Ireland has had no shortage of changes over the last 40 years. The Irish church was once the bedrock of European Catholicism, exporting priests around the world, while shaping its home country’s national identity, laws and culture. In 1979, when John Paul II made the last papal visit here, divorce, homosexual acts and abortion were all illegal. But in the intervening decades a clerical sexual abuse scandal, the tearing of children away from unwed mothers and other awful abuses against vulnerable Catholics have hastened a blooming of secular modernity and the evaporation of the church’s authority. Francis comes now to a country that was Europe’s first to legalize gay marriage by a popular vote, that has a gay prime minister, and that in May overwhelmingly voted to strip a ban on abortion from its Constitution.
“The clock is ticking for all of us in Church leadership. Catholics have lost patience with us and civil society has lost confidence in us,” Cardinal Sean O’Malley, the archbishop of Boston, who has been advising the pope on the issue, said in a statement last week.
The archbishop of Dublin, Diarmuid Martin, added: “It is not enough just to say sorry. Structures that permit or facilitate abuse must be broken down and broken down forever. “Why does this not happen? Why must such a simple affirmation have to be repeated so often?” he said at a weekend mass in the Irish capital.
More than 1,000 nurses, doctors and paramedics will be stationed in Dublin’s Phoenix Park during the Papal Mass on Sunday 26 August. Being prepared means that there will even be a mortuary, so that if anyone dies their body can be held until undertakers get to the scene.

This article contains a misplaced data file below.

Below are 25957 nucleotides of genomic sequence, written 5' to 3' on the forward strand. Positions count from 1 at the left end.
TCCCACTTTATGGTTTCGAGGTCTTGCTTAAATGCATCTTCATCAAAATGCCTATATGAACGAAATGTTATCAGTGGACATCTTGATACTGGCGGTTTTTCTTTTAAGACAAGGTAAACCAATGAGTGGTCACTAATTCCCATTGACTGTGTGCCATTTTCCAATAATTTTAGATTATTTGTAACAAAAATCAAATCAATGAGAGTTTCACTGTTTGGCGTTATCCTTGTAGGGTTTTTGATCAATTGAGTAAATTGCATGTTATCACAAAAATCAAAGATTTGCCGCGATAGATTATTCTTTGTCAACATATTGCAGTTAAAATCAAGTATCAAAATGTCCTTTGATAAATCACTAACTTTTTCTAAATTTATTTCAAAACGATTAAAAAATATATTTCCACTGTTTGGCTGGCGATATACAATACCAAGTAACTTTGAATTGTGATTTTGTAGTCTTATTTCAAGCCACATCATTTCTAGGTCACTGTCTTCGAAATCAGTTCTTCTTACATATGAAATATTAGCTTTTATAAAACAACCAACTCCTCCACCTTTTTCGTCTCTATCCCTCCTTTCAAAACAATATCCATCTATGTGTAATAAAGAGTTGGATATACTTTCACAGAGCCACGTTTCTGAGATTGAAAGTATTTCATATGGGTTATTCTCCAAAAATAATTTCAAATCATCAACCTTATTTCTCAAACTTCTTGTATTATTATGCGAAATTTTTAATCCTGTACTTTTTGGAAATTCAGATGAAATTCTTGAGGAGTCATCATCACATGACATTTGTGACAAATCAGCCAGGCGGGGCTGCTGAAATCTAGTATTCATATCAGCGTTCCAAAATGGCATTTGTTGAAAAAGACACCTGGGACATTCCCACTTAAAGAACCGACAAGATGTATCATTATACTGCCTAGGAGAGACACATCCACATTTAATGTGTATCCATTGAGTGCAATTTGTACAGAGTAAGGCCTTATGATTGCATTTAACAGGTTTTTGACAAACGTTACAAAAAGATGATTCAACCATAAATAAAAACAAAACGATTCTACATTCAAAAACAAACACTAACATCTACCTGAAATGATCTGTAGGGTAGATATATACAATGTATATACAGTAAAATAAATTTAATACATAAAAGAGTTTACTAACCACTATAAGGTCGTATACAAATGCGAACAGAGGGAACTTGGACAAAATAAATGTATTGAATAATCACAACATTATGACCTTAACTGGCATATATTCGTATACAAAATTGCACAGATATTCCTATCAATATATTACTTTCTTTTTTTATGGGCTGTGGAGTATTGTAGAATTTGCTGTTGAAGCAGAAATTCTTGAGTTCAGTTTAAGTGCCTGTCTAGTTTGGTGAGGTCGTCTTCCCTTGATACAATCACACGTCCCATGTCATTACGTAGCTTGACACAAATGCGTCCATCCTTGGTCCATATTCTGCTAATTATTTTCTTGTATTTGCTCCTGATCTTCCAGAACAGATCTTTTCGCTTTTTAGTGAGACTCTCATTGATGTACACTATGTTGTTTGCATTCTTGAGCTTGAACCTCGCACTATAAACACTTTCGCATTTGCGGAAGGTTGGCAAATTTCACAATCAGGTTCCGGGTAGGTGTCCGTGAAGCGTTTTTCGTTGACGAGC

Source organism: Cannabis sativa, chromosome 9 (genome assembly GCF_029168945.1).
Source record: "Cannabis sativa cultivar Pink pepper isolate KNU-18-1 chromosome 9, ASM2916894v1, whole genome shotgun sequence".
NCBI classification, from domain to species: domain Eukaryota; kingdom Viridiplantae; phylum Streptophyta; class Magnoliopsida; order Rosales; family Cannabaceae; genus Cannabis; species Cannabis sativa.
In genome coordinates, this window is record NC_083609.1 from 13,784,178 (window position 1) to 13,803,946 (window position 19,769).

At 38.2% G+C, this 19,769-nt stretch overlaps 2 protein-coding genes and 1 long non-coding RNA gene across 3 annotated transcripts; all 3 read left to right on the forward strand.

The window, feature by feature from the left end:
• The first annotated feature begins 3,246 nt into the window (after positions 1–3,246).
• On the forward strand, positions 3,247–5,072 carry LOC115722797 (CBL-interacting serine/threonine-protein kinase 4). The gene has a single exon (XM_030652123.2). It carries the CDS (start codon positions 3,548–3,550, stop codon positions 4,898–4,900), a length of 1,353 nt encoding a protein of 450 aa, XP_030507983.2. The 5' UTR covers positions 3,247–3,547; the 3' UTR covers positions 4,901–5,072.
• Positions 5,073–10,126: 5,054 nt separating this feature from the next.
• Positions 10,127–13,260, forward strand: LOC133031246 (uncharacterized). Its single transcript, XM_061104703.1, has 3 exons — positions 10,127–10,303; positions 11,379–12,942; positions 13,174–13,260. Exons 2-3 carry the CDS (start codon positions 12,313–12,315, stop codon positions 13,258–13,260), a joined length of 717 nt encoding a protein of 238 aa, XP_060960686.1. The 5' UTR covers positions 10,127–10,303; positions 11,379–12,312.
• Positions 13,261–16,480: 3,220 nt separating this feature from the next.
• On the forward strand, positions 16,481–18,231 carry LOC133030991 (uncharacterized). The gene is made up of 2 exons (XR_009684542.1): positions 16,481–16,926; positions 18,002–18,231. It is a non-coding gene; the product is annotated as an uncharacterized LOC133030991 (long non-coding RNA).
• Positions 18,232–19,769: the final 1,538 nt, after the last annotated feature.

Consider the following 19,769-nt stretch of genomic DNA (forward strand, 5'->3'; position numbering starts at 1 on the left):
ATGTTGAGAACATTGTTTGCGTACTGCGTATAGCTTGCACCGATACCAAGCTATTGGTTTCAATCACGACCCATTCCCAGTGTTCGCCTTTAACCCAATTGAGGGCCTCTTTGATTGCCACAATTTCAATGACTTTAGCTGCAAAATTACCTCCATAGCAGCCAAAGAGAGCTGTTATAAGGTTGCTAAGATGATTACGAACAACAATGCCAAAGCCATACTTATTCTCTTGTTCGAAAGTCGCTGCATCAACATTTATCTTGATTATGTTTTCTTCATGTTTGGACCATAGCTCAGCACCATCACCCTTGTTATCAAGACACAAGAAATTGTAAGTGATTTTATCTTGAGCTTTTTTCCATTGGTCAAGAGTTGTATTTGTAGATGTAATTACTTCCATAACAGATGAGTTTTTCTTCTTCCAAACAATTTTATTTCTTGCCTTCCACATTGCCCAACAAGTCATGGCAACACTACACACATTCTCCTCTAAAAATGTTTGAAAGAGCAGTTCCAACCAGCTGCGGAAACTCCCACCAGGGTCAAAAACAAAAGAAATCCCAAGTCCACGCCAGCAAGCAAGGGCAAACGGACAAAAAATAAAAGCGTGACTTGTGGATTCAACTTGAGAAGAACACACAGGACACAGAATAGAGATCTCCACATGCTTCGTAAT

Babies might be born too: At the last World Meeting of Families in Philadelphia 2015, six women were whisked to hospital to give birth. The organisers are expecting a total of 500,000 people to come to Phoenix Park to see the Pope.
VATICAN CITY (Reuters) – Pope Francis will meet victims of clergy sexual abuse during his trip to Ireland this weekend, the Vatican said on Tuesday, as scandals in several countries mire the Catholic Church in its worst credibility crisis in more than 15 years.
On Monday, Francis wrote an unprecedented letter to all Catholics, asking each one of them to help root out “this culture of death” and vowing there would be no more cover-ups. Spokesman Greg Burke told reporters at a briefing on the Aug. 25-26 trip that details of the meeting would not be announced until after it was over and it would be up to the victims if they wanted to speak afterwards.
From Crux News:
DUBLIN – Just before Pope Francis is due in Ireland, his top advisor said that the Catholic Church has been “deeply afflicted” by clerical sexual abuse scandals, that the Church’s “first responsibility” is closeness to victims, and that the pontiff will bring Ireland a message of “hope.”
“I believe that we have been, and continue to be, deeply afflicted by this phenomenon that’s had a devastating impact on the witness of the Church,” said Italian Cardinal Pietro Parolin, the Vatican’s Secretary of State. “The Pope always has insisted and continues to insist on the fact that our first responsibility, our first commitment, is to be close to the victims, to help them in a way that allows them to ‘rebuild’ their lives,” he said.